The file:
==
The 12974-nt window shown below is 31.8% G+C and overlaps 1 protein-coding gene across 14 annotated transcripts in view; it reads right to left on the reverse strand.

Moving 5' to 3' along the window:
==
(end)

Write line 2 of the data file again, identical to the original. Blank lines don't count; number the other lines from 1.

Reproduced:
Moving 5' to 3' along the window: